Thus, we have two problems: first, countries that wish to stabilize their currencies' values don't know how to do so properly. The answer is a mechanism similar to a currency board.

The second problem is that the thing they are attempting to link to – usually the Dollar or Euro – is itself moving up and down in value, causing predictable havoc along the way.

Just as most countries link the value of their currencies to an external benchmark (Dollar or Euro), traditionally, the leading international currencies would also be linked to an external benchmark, namely gold. Over centuries of experience, it was found that gold's value did not vary very much, and this allowed the entire system to function properly without the chaos and disasters common today.

Even in the "classical gold standard" era of the late nineteenth century, some countries couldn't get their act together. A devaluation of the Argentine Peso in 1890 nearly took down Barings Bank, one of London's largest banks and a major lender in Argentina, and set off an international crisis. But this was an anomaly in a global system that was mostly very placid.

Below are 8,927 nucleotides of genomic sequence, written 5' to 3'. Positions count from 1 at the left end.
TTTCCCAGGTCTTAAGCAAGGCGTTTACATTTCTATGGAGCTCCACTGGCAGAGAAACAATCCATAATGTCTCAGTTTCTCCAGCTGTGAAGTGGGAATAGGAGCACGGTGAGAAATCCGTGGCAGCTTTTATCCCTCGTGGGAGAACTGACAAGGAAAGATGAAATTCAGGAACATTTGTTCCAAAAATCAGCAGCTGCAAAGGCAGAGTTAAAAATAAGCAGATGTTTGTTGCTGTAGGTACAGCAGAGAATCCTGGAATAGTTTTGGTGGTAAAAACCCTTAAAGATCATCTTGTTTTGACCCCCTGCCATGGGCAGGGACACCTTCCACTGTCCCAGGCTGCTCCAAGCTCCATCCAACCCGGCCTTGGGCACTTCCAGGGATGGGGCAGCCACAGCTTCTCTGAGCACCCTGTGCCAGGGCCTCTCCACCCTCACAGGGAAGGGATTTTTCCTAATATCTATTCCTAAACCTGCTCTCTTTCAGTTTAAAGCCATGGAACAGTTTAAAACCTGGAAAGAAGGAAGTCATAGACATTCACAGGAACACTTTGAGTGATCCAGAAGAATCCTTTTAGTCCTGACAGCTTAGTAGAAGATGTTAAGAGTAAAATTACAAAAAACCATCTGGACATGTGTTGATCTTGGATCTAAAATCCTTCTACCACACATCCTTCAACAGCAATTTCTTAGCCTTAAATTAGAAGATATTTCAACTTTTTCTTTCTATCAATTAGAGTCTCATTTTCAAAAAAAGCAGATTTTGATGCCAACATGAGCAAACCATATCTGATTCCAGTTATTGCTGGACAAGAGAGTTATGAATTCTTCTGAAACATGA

The degree of currency chaos that we put up with today, somehow believing that this is the normal and unavoidable state of things, is completely ridiculous. Stable Money is not that hard to achieve. Our forefathers did it, without much difficulty. As today's easy-to-fix crises show, we will need to learn how to do it again.

Formerly a chief economist providing advice to institutional investors, Nathan Lewis now runs a private investing partnership in New York state. Published in the Financial Times, Asian Wall Street Journal, Huffington Post, Daily Yomiuri, The Daily Reckoning, Pravda, Forbes magazine, and by Dow Jones Newswires, he is also the author – with Addison Wiggin – of Gold: The Once and Future Money (John Wiley & Sons, 2007), as well as the essays and thoughts at New World Economics.

See the full archive of Nathan Lewis articles.